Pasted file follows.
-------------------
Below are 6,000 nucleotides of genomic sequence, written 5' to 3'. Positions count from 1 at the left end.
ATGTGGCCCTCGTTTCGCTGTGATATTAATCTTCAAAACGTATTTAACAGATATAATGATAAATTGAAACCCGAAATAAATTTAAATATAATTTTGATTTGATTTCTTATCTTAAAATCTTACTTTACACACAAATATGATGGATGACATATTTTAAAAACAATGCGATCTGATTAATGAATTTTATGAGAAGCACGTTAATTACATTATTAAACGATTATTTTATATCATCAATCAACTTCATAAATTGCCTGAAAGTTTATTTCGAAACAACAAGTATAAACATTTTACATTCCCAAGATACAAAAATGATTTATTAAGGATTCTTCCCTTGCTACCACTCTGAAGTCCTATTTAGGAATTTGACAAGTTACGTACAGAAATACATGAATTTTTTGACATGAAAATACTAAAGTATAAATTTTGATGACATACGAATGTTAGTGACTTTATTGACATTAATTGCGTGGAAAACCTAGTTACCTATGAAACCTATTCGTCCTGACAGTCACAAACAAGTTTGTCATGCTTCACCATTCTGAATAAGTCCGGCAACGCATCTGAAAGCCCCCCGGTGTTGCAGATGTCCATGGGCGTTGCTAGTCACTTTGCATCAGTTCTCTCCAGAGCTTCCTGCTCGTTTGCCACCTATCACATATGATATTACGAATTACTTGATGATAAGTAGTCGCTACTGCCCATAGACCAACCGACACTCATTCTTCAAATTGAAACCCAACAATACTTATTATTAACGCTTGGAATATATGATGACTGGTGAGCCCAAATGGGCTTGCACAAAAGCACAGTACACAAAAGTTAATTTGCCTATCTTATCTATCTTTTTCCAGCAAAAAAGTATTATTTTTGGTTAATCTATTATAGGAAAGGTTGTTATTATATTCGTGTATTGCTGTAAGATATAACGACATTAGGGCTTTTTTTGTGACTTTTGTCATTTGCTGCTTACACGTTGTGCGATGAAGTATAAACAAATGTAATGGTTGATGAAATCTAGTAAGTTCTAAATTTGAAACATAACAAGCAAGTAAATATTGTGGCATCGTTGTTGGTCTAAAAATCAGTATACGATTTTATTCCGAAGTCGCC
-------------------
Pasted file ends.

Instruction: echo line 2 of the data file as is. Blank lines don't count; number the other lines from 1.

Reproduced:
ATGTGGCCCTCGTTTCGCTGTGATATTAATCTTCAAAACGTATTTAACAGATATAATGATAAATTGAAACCCGAAATAAATTTAAATATAATTTTGATTTGATTTCTTATCTTAAAATCTTACTTTACACACAAATATGATGGATGACATATTTTAAAAACAATGCGATCTGATTAATGAATTTTATGAGAAGCACGTTAATTACATTATTAAACGATTATTTTATATCATCAATCAACTTCATAAATTGCCTGAAAGTTTATTTCGAAACAACAAGTATAAACATTTTACATTCCCAAGATACAAAAATGATTTATTAAGGATTCTTCCCTTGCTACCACTCTGAAGTCCTATTTAGGAATTTGACAAGTTACGTACAGAAATACATGAATTTTTTGACATGAAAATACTAAAGTATAAATTTTGATGACATACGAATGTTAGTGACTTTATTGACATTAATTGCGTGGAAAACCTAGTTACCTATGAAACCTATTCGTCCTGACAGTCACAAACAAGTTTGTCATGCTTCACCATTCTGAATAAGTCCGGCAACGCATCTGAAAGCCCCCCGGTGTTGCAGATGTCCATGGGCGTTGCTAGTCACTTTGCATCAGTTCTCTCCAGAGCTTCCTGCTCGTTTGCCACCTATCACATATGATATTACGAATTACTTGATGATAAGTAGTCGCTACTGCCCATAGACCAACCGACACTCATTCTTCAAATTGAAACCCAACAATACTTATTATTAACGCTTGGAATATATGATGACTGGTGAGCCCAAATGGGCTTGCACAAAAGCACAGTACACAAAAGTTAATTTGCCTATCTTATCTATCTTTTTCCAGCAAAAAAGTATTATTTTTGGTTAATCTATTATAGGAAAGGTTGTTATTATATTCGTGTATTGCTGTAAGATATAACGACATTAGGGCTTTTTTTGTGACTTTTGTCATTTGCTGCTTACACGTTGTGCGATGAAGTATAAACAAATGTAATGGTTGATGAAATCTAGTAAGTTCTAAATTTGAAACATAACAAGCAAGTAAATATTGTGGCATCGTTGTTGGTCTAAAAATCAGTATACGATTTTATTCCGAAGTCGCC